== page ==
Yarrow is best harvested when the flowers are entirely open and still full and healthy looking, and not discolored. If gathering from your own garden or from a healthy stand of yarrow, collect the aerial parts by cutting the entire stem halfway down. To dry, tie the stems in small bunches and hang in ambient temperatures away from direct sunlight. Once fully dry, separate the leaves and flowers and store them in an airtight jar away from sunlight and temperature variation.

Herbal Actions: Anodyne, anti-inflammatory, antimicrobial, antiseptic, aromatic, astringent, diaphoretic, stimulant, tonic.

Constituents: Bitters, chamazulene, proazulene, saponins, tannins, fatty acids.

Energetics and Taste: Harmonizing and fluid between various energetics. Bitter, pungent/aromatic. Much like the harmonizing effect yarrow has on various blood conditions, so is it said to reconcile opposing forces within oneself. It is a great ally in times of transition when emotions are high, or when fluctuations between highs and lows are too intense.

In Flower Essence therapy, yarrow is utilized for spiritual protection, and indicated especially to those who are easily influenced or affected by others. It is a strong ally when one needs to build or solidify boundaries, both physical and emotional.

Meridians/Organs Affected: Small intestines, kidneys, endocrine system, spleen, lungs, and pelvic area including bladder and uterus.

Medicinal Use: Perhaps most famously, yarrow is prized for its benefits to wounds or minor bleeding. Its mild antiseptic and anodyne properties coupled with its ability to coagulate blood and stop bleeding make it the perfect ally in this case. These properties also make it useful in cases of hemorrhoids, post-partum care, bruises, and mouth sores, as well as internal bleeding (4). Yarrow beautifully harmonizes blood circulation and can be beneficial in cases of stagnation such as vericose veins or fibroids, as well as cases of overstimulated blood flow, such as hypertension. It is sometimes considered a skin tonic and can be used in a very effective facial steam to improve complexion through circulation and cooling inflamed tissue. Yarrow can also be protective against topical sun and wind damage.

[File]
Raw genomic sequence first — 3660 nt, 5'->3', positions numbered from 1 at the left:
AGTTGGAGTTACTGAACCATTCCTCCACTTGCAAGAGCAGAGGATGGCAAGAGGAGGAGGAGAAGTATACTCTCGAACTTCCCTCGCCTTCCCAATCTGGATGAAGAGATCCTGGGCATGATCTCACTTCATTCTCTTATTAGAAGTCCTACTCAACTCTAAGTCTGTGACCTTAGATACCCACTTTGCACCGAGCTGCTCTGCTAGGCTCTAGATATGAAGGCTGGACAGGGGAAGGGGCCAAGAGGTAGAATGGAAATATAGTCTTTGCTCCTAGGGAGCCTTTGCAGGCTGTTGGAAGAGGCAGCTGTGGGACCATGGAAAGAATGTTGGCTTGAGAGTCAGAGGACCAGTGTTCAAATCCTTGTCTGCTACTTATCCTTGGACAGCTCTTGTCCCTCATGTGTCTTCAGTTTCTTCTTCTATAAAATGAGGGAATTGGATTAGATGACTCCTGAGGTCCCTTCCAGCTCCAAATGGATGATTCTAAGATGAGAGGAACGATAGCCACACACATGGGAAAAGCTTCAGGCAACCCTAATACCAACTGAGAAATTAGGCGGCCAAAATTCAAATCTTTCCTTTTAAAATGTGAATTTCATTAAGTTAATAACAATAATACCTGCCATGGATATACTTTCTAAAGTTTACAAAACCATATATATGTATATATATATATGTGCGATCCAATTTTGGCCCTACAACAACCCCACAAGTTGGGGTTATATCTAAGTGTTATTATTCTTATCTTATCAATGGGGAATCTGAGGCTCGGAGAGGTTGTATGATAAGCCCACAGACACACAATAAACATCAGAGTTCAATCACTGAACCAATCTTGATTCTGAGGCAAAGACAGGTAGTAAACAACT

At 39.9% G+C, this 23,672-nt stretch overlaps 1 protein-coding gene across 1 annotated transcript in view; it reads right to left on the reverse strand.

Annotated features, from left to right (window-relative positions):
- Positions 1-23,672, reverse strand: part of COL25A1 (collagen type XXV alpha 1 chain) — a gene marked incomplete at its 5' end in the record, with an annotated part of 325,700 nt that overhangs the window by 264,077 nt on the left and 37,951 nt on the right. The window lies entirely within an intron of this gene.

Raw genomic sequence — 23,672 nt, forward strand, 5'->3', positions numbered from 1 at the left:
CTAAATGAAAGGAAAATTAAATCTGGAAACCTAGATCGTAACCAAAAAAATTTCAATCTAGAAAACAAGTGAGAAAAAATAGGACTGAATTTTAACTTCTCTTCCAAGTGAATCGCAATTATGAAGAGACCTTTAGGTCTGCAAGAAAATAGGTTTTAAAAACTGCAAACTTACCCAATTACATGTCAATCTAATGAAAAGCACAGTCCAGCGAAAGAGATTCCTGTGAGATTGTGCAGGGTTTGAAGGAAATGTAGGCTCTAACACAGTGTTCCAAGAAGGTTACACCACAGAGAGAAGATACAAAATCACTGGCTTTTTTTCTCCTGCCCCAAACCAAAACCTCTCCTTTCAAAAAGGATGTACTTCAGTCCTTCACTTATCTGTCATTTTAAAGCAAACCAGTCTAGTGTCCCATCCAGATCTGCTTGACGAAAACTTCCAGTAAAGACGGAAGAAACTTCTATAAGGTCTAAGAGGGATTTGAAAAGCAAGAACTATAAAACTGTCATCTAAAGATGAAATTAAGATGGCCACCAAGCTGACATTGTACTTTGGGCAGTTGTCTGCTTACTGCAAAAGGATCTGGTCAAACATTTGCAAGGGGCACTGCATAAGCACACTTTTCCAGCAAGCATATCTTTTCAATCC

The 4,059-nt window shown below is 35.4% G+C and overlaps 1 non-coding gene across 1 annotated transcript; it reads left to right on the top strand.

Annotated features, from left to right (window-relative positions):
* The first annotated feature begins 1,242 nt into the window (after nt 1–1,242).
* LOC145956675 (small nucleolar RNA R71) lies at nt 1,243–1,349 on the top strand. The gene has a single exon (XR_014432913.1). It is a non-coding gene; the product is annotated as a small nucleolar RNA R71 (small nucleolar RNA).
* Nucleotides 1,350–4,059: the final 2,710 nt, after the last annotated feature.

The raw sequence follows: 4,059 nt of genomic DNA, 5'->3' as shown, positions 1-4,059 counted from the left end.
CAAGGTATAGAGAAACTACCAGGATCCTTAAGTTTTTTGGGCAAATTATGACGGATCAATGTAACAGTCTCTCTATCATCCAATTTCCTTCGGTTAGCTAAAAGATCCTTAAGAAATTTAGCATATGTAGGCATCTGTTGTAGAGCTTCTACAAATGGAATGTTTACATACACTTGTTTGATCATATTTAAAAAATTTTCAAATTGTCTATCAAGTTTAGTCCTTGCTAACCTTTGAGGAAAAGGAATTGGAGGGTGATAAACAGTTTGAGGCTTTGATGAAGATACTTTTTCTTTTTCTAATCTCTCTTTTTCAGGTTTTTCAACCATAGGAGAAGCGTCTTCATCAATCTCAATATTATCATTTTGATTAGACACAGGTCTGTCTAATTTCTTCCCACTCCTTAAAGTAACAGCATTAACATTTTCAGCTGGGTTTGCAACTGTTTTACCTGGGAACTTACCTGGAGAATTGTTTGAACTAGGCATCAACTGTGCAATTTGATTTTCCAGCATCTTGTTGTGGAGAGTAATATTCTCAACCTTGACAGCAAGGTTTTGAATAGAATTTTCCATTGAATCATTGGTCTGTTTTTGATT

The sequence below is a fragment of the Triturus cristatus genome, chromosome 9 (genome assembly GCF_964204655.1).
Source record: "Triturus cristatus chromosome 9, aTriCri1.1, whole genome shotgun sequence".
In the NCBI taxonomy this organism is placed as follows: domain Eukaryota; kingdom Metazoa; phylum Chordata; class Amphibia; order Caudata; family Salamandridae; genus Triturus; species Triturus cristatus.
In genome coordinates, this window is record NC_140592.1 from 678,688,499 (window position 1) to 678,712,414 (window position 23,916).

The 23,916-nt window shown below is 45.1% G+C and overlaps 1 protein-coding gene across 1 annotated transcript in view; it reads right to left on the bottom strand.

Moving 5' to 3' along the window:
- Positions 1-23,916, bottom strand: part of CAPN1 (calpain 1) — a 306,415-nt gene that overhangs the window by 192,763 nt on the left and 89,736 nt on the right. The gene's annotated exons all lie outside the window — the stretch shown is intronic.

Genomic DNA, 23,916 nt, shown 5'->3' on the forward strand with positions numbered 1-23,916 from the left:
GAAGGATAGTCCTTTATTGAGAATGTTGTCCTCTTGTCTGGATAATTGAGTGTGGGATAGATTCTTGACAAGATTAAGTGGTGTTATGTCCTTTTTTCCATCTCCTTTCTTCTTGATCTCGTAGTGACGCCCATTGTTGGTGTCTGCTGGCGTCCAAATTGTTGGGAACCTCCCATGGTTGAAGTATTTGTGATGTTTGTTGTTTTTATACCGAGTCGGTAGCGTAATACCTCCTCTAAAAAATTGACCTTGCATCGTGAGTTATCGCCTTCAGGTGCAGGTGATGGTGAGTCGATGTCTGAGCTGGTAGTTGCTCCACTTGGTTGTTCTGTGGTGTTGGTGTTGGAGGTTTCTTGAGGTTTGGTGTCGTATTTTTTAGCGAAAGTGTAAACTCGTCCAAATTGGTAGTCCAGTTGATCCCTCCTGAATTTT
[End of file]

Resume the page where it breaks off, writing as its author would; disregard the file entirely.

Yarrow prepared as tea is a wonderful ally in the face of tough colds. Its diaphoretic action makes it especially useful at the onset of fever or in cases of obstructed perspiration (1). Diaphoretic plants “move the circulation toward the surface of the body, helping to cool it off through sweating, and increasing the immunological activity on the “front lines” of the body’s battle against the cold” (6). For these same reasons it is a common plant accompaniment to sweat lodges and other types of therapeutic sweating where the “front lines” of the battlefield can be physical as well as spiritual. Yarrow opens pores and purifies the blood, a great combination for eruptive conditions such as measles, chickenpox, fevers, etc. In TCM, yarrow’s benefits here would be described as tonifying Qi or releasing to the exterior (5). No doubt related to these indications, yarrow also has a reputation for being generally beneficial to kidney disorders.

Yarrow has an additional affinity for the pancreas and the lungs. It can benefit “thick blood,” which occurs when liver or pancreatic function is compromised due to high insulin levels or low digestive enzymes (10). Here, the blood contains more fats and other dense compounds that struggle to move freely through the blood vessels. This causes overexertion on the heart and improper gas exchange within the lungs, which puts stress on the entire body. Yarrow stimulates pancreatic function and boosts blood flow to help avoid these instances, but can benefit the anxiety or insomnia that may follow if thick blood does set in.

Yarrow contains flavonoids and bitter, aromatic compounds that increase saliva and stomach acid production, aiding digestion. It is actually one of the bitter herbs used to make Vermouth and has historically been used as a bitter hops substitute in beer brewing! Yarrow benefits general inflammation, especially in the digestive tract, and has been known to act on heartburn. It is approved by the German Commission E to support healthy appetite. It also acts as a muscle relaxant on both the uterus and intestine, soothing menstrual and stomach cramps (2).